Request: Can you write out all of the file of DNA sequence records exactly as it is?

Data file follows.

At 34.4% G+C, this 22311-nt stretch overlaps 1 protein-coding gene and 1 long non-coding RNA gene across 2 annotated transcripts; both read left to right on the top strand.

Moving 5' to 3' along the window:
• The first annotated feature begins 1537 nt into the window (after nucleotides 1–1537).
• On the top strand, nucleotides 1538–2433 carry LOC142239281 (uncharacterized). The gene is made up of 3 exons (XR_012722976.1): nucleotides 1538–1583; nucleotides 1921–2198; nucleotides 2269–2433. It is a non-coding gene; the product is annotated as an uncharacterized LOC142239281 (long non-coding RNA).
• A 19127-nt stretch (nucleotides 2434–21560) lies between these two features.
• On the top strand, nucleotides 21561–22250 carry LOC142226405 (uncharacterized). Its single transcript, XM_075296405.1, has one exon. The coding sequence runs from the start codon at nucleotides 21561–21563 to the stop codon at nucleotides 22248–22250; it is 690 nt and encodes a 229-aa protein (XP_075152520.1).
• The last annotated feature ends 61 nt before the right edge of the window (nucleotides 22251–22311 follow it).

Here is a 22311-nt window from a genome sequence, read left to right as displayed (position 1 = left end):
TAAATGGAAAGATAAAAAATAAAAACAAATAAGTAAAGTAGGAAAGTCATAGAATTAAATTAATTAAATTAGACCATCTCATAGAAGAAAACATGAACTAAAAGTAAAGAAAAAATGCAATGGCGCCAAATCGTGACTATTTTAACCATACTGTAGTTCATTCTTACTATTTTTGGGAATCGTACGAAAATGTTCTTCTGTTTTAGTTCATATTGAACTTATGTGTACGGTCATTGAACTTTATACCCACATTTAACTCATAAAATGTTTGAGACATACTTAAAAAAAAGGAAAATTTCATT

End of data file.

At 34.4% G+C, this 22311-nt stretch overlaps 1 protein-coding gene and 1 long non-coding RNA gene across 2 annotated transcripts; both read left to right on the top strand.

Moving 5' to 3' along the window:
• The first annotated feature begins 1537 nt into the window (after nucleotides 1–1537).
• On the top strand, nucleotides 1538–2433 carry LOC142239281 (uncharacterized). The gene is made up of 3 exons (XR_012722976.1): nucleotides 1538–1583; nucleotides 1921–2198; nucleotides 2269–2433. It is a non-coding gene; the product is annotated as an uncharacterized LOC142239281 (long non-coding RNA).
• A 19127-nt stretch (nucleotides 2434–21560) lies between these two features.
• On the top strand, nucleotides 21561–22250 carry LOC142226405 (uncharacterized). Its single transcript, XM_075296405.1, has one exon. The coding sequence runs from the start codon at nucleotides 21561–21563 to the stop codon at nucleotides 22248–22250; it is 690 nt and encodes a 229-aa protein (XP_075152520.1).
• The last annotated feature ends 61 nt before the right edge of the window (nucleotides 22251–22311 follow it).

Here is a 22311-nt window from a genome sequence, read left to right as displayed (position 1 = left end):
TAAATGGAAAGATAAAAAATAAAAACAAATAAGTAAAGTAGGAAAGTCATAGAATTAAATTAATTAAATTAGACCATCTCATAGAAGAAAACATGAACTAAAAGTAAAGAAAAAATGCAATGGCGCCAAATCGTGACTATTTTAACCATACTGTAGTTCATTCTTACTATTTTTGGGAATCGTACGAAAATGTTCTTCTGTTTTAGTTCATATTGAACTTATGTGTACGGTCATTGAACTTTATACCCACATTTAACTCATAAAATGTTTGAGACATACTTAAAAAAAAGGAAAATTTCATT